Singapore's founding father, Lee Kuan Yew, dies at 91

Singapore's founding father, Lee Kuan Yew, dies at 91

Lee Kuan Yew, Singapore's founding father who dominated the country's politics for more than half a century and transformed the former British colony into a global trade and finance powerhouse, today died aged 91.

Lee, Singapore's first Prime Minister, "passed away peacefully at the Singapore General Hospital," the government said. He had been under intensive care for pneumonia since early February 5.

In an emotional televised address, his son and current Prime Minister Lee Hsien Loong paid tribute to him.

"He fought for our independence, built a nation where there was none, and made us proud to be Singaporeans. We won't see another man like him."

Junior Lee said that his father would lie in state from 25-28 March at Parliament House so the public could pay their respects.

The announced of Lee's death in the early hours of the morning prompted a flurry of tributes from world leaders.

US president Barack Obama called Lee a "true giant of history" while UN secretary-general Ban Ki-moon described him a "legendary figure in Asia". The Chinese foreign ministry called him "a uniquely influential statesman in Asia"

A steady stream of people arrived at the hospital and the Istana, the prime minister's office, to offer their condolences.

Singapore declared seven days of national mourning starting today and will hold a state funeral for Lee on March 29.

The city-state's prime minister for 31 years, Lee is widely respected as the architect of Singapore's prosperity.

Born in 1923, Lee became Prime Minister in 1959 when Singapore, a tiny spit of land with no natural resources and a polyglot population of Chinese, Malays and Indians, was still British territory and beset by riots and unrest.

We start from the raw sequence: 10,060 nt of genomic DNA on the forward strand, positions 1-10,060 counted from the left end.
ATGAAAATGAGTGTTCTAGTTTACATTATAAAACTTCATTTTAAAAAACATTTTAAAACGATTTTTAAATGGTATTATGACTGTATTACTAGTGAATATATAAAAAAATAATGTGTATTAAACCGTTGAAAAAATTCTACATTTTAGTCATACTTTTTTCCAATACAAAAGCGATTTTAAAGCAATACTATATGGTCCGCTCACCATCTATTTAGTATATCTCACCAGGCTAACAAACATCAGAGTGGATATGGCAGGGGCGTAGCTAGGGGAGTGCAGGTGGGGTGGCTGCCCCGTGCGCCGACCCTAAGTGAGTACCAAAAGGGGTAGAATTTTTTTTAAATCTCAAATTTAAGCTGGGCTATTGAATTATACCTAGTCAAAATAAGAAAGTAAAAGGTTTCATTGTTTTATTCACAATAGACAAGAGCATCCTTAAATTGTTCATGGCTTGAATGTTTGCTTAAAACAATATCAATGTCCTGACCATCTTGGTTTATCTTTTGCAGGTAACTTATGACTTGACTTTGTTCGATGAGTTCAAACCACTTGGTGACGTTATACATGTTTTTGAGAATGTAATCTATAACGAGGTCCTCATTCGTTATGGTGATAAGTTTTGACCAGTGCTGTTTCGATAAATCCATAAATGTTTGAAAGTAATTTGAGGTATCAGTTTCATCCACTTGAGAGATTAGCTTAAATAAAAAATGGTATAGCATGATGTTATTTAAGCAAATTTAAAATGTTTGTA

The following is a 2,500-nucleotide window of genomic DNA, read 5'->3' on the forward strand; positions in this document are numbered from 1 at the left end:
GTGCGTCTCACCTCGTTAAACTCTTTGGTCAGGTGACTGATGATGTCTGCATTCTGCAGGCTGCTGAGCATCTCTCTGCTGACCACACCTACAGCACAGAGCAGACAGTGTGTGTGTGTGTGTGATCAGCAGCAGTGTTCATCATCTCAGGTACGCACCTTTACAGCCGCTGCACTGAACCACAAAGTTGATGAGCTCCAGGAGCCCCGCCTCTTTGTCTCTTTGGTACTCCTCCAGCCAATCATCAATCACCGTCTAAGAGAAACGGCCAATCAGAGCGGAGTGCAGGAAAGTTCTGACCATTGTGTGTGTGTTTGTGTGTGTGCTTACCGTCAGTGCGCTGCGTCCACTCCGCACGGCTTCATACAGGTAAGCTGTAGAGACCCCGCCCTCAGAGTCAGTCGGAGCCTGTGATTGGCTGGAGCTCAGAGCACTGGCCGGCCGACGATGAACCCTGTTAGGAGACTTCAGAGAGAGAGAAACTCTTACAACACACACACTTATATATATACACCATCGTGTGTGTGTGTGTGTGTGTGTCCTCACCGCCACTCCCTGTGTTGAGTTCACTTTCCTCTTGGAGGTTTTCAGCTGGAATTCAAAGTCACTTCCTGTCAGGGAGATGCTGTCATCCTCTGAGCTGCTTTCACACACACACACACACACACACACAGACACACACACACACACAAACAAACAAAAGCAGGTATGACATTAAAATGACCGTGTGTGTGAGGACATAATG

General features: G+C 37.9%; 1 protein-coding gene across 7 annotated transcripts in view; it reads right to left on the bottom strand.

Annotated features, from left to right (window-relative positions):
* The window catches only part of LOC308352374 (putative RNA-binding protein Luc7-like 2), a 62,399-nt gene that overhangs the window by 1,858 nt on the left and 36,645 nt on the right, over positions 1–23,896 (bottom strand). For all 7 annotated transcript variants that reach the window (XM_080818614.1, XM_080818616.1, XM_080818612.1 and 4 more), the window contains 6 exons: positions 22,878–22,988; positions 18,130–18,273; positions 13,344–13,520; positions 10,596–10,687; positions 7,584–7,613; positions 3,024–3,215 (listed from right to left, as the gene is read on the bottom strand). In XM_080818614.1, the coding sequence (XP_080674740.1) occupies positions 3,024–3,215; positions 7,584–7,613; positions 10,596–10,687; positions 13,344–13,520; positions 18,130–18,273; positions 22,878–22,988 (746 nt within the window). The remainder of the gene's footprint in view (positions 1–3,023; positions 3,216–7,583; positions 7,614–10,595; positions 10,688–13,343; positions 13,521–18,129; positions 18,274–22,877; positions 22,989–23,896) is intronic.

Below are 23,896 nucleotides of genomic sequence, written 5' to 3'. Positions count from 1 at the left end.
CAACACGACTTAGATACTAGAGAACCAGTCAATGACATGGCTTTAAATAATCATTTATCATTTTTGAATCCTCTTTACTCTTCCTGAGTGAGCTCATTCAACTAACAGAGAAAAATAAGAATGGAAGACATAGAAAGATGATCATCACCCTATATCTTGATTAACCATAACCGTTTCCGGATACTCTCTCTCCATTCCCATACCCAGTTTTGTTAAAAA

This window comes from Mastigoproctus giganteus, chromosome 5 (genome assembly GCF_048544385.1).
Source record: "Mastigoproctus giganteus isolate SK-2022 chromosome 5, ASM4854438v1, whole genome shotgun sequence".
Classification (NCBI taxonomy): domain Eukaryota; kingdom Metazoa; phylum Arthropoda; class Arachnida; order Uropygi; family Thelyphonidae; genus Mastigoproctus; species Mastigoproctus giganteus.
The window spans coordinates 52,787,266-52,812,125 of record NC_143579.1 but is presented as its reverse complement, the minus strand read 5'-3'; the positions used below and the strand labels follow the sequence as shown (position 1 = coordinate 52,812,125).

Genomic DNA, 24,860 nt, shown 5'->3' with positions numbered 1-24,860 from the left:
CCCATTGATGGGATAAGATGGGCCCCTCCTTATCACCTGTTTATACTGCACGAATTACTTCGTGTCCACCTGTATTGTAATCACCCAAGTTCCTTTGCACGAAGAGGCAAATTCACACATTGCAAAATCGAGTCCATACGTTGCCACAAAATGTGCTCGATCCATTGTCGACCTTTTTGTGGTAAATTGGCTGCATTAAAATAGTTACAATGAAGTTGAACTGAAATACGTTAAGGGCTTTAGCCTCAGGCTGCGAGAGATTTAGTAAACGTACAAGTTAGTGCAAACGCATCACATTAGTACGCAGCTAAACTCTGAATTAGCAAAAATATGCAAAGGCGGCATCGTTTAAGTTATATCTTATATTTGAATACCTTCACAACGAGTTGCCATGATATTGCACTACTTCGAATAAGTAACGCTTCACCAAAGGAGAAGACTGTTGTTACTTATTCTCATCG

He presided over Singapore's bitter split from Malaysia in 1965.

Lee's core principles—including a focus on clean and efficient government, business-friendly economic policies, and social order—helped attract massive investment and many of the world's biggest companies to Singapore after he became prime minister, catapulting living standards to First World status from Third World levels in hardly more than a generation.

A charismatic figure, Lee co-founded the People's Action Party (PAP), which has governed Singapore since 1959.

Lee, a Cambridge-educated lawyer, also attracted criticism for stifling media freedom and for the harsh treatment of political opponents.

He quit as prime minister in 1990.

But there were indications Lee's health had been slipping in recent years.

In 2010 he was admitted to the hospital with a chest infection and in early 2013, Lee -- then 89 -- was hospitalised and treated treated for "stroke-like symptoms."

Lee is survived by his two sons, current Singapore Prime Minister Lee Hsien Loong, 63, and Lee Hsien Yang, 57, daughter Lee Wei Ling, 60, seven grandchildren and two siblings.

Malaysian Prime Minister Najib Razak paid rich tributes to Lee for developing the tiny island city into a "modern and dynamic nation" as he extended his country's condolences on his death.

"I pay tribute to Lee Kuan Yew’s determination in developing Singapore from a new nation to the modern and dynamic city we see today. His achievements were great and his legacy assured," Najib said in a statement.

Earlier in a post on Facebook, Najib conveyed his condolences to his Singapore counterpart.

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